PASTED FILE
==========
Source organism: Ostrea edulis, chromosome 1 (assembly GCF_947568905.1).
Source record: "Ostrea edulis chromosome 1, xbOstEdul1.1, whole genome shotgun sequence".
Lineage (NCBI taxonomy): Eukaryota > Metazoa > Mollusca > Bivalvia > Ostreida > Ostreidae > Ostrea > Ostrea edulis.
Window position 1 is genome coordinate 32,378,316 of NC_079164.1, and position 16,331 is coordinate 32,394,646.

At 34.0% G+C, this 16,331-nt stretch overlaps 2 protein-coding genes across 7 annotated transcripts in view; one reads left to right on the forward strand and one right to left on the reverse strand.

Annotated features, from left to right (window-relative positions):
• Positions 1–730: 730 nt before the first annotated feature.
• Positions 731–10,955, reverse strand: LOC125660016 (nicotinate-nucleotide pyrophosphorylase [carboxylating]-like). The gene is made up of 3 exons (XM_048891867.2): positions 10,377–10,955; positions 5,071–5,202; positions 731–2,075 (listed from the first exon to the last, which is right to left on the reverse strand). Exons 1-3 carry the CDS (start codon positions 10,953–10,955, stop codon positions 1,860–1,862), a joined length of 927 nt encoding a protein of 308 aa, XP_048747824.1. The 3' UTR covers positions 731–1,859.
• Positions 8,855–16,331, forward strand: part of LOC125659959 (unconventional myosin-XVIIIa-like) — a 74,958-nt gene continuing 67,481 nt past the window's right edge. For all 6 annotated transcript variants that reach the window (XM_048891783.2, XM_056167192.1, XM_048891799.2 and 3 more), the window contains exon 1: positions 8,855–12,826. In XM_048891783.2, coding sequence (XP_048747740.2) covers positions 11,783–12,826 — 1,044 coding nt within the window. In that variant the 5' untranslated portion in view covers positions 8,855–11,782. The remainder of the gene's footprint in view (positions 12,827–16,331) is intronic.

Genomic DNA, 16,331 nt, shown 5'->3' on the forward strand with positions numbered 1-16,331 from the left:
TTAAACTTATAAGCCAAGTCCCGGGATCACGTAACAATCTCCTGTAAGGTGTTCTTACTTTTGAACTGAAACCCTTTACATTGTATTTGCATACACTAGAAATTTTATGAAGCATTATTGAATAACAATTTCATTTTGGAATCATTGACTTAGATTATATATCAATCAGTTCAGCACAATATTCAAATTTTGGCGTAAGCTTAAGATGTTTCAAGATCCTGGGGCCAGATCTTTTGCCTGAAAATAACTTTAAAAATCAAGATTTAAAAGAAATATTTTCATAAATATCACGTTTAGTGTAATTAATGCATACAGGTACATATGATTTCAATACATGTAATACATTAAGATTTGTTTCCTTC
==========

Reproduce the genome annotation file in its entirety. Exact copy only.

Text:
Source organism: Ostrea edulis, chromosome 1 (assembly GCF_947568905.1).
Source record: "Ostrea edulis chromosome 1, xbOstEdul1.1, whole genome shotgun sequence".
Lineage (NCBI taxonomy): Eukaryota > Metazoa > Mollusca > Bivalvia > Ostreida > Ostreidae > Ostrea > Ostrea edulis.
Window position 1 is genome coordinate 32,378,316 of NC_079164.1, and position 16,331 is coordinate 32,394,646.

At 34.0% G+C, this 16,331-nt stretch overlaps 2 protein-coding genes across 7 annotated transcripts in view; one reads left to right on the forward strand and one right to left on the reverse strand.

Annotated features, from left to right (window-relative positions):
• Positions 1–730: 730 nt before the first annotated feature.
• Positions 731–10,955, reverse strand: LOC125660016 (nicotinate-nucleotide pyrophosphorylase [carboxylating]-like). The gene is made up of 3 exons (XM_048891867.2): positions 10,377–10,955; positions 5,071–5,202; positions 731–2,075 (listed from the first exon to the last, which is right to left on the reverse strand). Exons 1-3 carry the CDS (start codon positions 10,953–10,955, stop codon positions 1,860–1,862), a joined length of 927 nt encoding a protein of 308 aa, XP_048747824.1. The 3' UTR covers positions 731–1,859.
• Positions 8,855–16,331, forward strand: part of LOC125659959 (unconventional myosin-XVIIIa-like) — a 74,958-nt gene continuing 67,481 nt past the window's right edge. For all 6 annotated transcript variants that reach the window (XM_048891783.2, XM_056167192.1, XM_048891799.2 and 3 more), the window contains exon 1: positions 8,855–12,826. In XM_048891783.2, coding sequence (XP_048747740.2) covers positions 11,783–12,826 — 1,044 coding nt within the window. In that variant the 5' untranslated portion in view covers positions 8,855–11,782. The remainder of the gene's footprint in view (positions 12,827–16,331) is intronic.

Genomic DNA, 16,331 nt, shown 5'->3' on the forward strand with positions numbered 1-16,331 from the left:
TTAAACTTATAAGCCAAGTCCCGGGATCACGTAACAATCTCCTGTAAGGTGTTCTTACTTTTGAACTGAAACCCTTTACATTGTATTTGCATACACTAGAAATTTTATGAAGCATTATTGAATAACAATTTCATTTTGGAATCATTGACTTAGATTATATATCAATCAGTTCAGCACAATATTCAAATTTTGGCGTAAGCTTAAGATGTTTCAAGATCCTGGGGCCAGATCTTTTGCCTGAAAATAACTTTAAAAATCAAGATTTAAAAGAAATATTTTCATAAATATCACGTTTAGTGTAATTAATGCATACAGGTACATATGATTTCAATACATGTAATACATTAAGATTTGTTTCCTTC